More powerful than any of that, though, is how the dream of America—the ease, the freedom, the iconography—has inspired fashion around the world. When I was growing up in England, before I moved to the U.S. in my teens, we idolized guys like Steve McQueen and Marvin Gaye. And the women we dreamed of, whose posters lined our walls, were Farrah Fawcett and Debbie Harry. Movie stars, Ivy Leaguers, rappers, rockers, bikers, cowboys, surfers, skateboarders—American archetypes still fuel adolescent imaginations across the globe.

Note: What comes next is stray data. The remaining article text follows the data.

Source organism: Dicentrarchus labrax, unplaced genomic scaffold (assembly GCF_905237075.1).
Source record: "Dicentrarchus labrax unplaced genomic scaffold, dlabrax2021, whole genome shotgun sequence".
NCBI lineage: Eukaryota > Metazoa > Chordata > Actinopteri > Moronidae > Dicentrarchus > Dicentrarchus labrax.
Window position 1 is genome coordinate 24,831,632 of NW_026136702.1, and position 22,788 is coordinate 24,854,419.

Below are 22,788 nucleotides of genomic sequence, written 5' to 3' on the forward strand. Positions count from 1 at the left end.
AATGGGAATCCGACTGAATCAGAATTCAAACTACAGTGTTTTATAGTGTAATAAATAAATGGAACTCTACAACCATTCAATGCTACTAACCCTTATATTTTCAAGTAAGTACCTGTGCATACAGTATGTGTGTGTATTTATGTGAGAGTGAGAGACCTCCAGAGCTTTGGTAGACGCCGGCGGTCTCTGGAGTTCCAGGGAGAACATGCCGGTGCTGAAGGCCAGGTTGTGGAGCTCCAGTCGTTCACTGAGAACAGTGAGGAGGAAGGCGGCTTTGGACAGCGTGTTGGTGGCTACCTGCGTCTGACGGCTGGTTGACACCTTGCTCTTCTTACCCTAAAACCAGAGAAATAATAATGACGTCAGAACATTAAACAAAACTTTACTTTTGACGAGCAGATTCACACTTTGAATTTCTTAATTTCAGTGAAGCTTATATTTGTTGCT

And no matter how complicated the American reality may be, the dream continues to resonate. Just ask Riccardo Tisci. On a freezing day in early January, I went to Milk Studios in New York for the Givenchy Pre-Fall presentation. Tisci, the label's designer, strolled in a few minutes late. He had celebrated New Year's in Miami with a star-studded crew, and a storm meant his plane couldn't land at JFK until the early hours of the morning. He looked fresh as a daisy. Tisci always looks fresh as a daisy. In his plaid shirt and his Timberlands, with a mustache that's half blue-collar, half boulevardier, he came off like a cross between Marcel Proust and Stanley Kowalski. He told me how excited he was about his upcoming collaboration with Nike. Back when Tisci was a basketball-playing kid in Italy, Nike was one of the American brands that fascinated him. The others were Marlboro and McDonald's. He talked about his love for this country, its diversity. He said his Fall menswear collection would be inspired by America in general and basketball in particular. That's funny, I said, I'm thinking of doing an American-themed issue. (Aside from the reasons mentioned above, there was a personal motivation, which I'll get to.) Maybe, I suggested, Tisci would like to do a shoot for us. He agreed right away. I don't remember his exact words, but I'd like to believe they were: "Let's just do it."